Yamaji et al. (2009) examined Japanese subjects for the effect of smoking on gastric cancer. In this study, the researchers identified lifestyle factors and evaluated their independent effect on gastric cancer incidence.
Drinking alcohol has also been identified as a lifestyle risk factor for cancer and excessive drinking may cause or increase the risk of liver, pharynx, larynx, oral, esophageal, colorectal, and breast cancers (Haque et al., 2010). According to the U.S. Department of Health and Human Services' National Toxicology Program (2005), alcohol consumption is considered to be a known carcinogen because the peripheral lymphocytes of alcoholics show more frequent chromosomal aberrations, aneuploidies, and sister chromatid exchanges. Drinking potentiates the detrimental effects of smoking tobacco, making simultaneous alcohol consumption and smoking especially dangerous for the development of cancer (Haque et al., 2010).
Khan et al. (2010) also reviewed studies linking alcohol consumption to breast, lung, and colon cancer. A cohort study found that binge drinking led to a 55% increased risk in breast cancer and regular, moderate drinking also increases risk for breast cancer. For lung cancer, increased risk was associated with high consumption of alcohol and consumption of hard liquors. There was no significant association for light and moderate drinking. Finally, daily consumption of three or more drinks was linked to increased risk of colorectal cancer and consumption of seven or more drinks per week increases the risk of colorectal cancers by 72%. One-fourth of colorectal cancer cases can be attributed to alcohol intake. (Khan et al., 2010).
Boniol and Autier (2010) also examined the pattern of alcohol consumption in Europe as compared to the incidence of cancer. Alcohol consumption matched the pattern of cancer incidence, with higher drinking rates in Eastern Europe and higher female consumption of alcoholic beverages in Ireland and Luxembourg. Slovakia and Hungary, countries with high rates of both alcohol consumption and smoking, had a higher incidence and death rate of oral and pharyngeal cancers. (Boniol and Autier, 2010)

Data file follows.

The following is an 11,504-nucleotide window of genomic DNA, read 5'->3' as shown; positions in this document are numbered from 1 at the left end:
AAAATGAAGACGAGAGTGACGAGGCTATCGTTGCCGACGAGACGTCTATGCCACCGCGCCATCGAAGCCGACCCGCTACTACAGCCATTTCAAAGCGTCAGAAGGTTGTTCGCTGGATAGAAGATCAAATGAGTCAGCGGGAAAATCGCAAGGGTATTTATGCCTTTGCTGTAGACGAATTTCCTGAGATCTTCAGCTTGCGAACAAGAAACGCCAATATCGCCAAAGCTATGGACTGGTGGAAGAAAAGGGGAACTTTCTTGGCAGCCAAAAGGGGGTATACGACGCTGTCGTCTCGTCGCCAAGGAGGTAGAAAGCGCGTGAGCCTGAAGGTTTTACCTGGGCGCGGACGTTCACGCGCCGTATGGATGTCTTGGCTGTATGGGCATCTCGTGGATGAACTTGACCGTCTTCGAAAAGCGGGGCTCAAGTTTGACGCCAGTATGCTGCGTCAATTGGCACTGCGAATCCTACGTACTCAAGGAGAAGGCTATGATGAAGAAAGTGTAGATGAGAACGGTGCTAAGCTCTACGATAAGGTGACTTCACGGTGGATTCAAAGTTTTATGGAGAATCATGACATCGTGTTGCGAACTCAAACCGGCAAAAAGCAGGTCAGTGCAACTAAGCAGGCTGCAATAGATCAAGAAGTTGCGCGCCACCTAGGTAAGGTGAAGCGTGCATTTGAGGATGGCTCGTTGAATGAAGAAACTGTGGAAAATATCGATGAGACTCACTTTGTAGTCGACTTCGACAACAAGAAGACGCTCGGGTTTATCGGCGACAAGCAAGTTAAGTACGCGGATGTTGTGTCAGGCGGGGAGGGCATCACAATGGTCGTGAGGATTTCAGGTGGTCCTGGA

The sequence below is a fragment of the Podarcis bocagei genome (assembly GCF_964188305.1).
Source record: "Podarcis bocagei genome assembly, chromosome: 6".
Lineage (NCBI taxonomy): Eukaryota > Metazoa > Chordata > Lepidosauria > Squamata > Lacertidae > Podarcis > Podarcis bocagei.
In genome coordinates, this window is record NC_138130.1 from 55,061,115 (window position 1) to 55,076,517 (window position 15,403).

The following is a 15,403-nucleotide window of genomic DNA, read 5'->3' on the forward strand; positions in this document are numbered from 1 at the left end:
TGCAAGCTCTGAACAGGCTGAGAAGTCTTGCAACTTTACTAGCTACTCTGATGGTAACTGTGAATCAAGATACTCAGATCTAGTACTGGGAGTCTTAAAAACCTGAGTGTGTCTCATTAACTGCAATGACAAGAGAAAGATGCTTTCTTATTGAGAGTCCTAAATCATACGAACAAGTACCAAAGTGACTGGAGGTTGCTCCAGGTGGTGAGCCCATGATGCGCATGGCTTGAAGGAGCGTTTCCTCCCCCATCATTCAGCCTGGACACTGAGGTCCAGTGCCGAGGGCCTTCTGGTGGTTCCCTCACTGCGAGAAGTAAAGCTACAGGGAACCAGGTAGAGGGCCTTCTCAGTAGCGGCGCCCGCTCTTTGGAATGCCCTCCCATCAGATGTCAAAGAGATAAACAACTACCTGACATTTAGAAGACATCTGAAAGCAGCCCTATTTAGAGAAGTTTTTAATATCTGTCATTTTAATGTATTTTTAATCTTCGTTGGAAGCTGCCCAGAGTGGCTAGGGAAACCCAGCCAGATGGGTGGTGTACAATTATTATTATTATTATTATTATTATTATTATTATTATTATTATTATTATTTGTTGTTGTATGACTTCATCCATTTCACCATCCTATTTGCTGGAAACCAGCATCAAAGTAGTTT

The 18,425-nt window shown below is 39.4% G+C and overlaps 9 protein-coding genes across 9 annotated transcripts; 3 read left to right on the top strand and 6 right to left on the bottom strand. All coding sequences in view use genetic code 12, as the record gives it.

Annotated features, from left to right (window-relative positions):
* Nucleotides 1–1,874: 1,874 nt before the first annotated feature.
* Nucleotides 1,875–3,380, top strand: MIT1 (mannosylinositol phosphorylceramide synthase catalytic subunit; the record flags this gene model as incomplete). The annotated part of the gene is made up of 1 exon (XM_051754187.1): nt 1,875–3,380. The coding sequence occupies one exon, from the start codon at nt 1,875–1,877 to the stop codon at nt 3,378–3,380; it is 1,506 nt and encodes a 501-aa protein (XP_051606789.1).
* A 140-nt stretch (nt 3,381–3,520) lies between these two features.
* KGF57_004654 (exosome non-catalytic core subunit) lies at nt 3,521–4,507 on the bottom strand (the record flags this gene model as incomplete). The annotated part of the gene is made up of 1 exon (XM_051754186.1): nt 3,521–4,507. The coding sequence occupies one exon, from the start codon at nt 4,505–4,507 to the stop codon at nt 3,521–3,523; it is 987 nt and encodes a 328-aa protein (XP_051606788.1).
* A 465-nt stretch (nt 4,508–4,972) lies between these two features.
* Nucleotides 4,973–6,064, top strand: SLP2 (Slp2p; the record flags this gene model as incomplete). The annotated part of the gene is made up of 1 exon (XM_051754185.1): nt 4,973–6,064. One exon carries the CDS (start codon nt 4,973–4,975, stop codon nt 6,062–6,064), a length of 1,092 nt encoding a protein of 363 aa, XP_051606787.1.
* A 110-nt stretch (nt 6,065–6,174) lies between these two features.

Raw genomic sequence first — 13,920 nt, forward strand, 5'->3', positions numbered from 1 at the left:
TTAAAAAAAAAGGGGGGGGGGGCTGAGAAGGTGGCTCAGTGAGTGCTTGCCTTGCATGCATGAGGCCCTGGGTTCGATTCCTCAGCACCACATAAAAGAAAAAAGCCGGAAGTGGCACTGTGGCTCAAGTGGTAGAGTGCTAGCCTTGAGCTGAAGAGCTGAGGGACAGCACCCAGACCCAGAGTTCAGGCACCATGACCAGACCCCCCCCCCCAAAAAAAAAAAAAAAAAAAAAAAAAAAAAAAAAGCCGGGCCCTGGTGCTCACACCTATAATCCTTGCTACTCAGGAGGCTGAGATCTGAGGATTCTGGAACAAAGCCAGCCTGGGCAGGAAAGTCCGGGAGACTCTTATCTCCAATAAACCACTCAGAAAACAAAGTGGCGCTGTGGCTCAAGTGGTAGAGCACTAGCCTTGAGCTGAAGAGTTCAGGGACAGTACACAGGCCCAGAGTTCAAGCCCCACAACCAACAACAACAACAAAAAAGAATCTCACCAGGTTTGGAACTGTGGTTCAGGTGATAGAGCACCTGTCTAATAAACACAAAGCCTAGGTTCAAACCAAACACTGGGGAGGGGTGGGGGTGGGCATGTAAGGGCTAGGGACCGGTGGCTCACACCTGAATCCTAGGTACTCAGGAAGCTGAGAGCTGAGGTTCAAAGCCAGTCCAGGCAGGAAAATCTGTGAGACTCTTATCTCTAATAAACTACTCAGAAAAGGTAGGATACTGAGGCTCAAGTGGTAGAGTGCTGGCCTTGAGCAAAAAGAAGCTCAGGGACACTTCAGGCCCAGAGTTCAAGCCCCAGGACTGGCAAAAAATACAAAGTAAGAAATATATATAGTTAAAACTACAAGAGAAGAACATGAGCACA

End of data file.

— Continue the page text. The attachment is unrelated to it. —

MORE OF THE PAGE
Yamaji et al. (2009) considered the impact of alcohol consumption on gastric cancer as an independent risk factor for developing cancer. They found that non-regular drinkers had a 0.06% rate of developing gastric cancer and the rate of gastric cancer incidence in regular drinkers was significantly higher, at more than triple the rate of incidence for non-regular drinkers. (Yamaji et al., 2009)
Diet can both increase and decrease one's risk for various types of cancer. Habits associated with a good or bad diet may correlate with habits regarding physical activity and weight management. However, there are studies that attempt to separate the effects of diet on cancer incidence, which are discussed below.
Khan et al. (2010) found that high fat consumption led to increased risk of breast, prostate, lung, and colorectal cancers. Saturated fat, in particular, was linked with breast cancer. Animal fat, in particular, was linked with prostate cancer. Fat from red and fried meats was linked with lung cancer. Consumption of high-fat dairy products and processed meat was linked with colon cancer incidence. On the other hand, the authors noted studies demonstrating that increasing one's consumption of fruits and vegetables could help decrease the risk of cancer. (Khan et al., 2010)
Naguib et al. (2010) examined dietary lifestyle factors and their correlations with BRAF and K-ras mutations. There were few significant results in the relationship between diet and mutations. Higher white meat consumption was linked with a higher K-ras mutation rate. Similarly, lower fruit consumption was also linked with higher rates of K-ras mutation. (Naguib et al., 2010)
Boniol and Autier (2010) examined the rates of fruit and vegetable consumption to compare to cancer incidence patterns in Europe. The researchers found some indication that lower rates of consumption of fruits and vegetables were linked with higher rates of cancer in those countries. However, the researchers did not emphasize these results as the sources of data were too heterogeneous to compare and remain within the bounds of sound statistical analysis. (Boniol and Autier, 2010)
Haque et al. (2010) did not focus on increasing rates of cancer, but focused on the preventative characteristics of dietary phytochemicals. The authors noted that certain items added to a diet will increase blocking agents that can prevent carcinogens from reaching targets…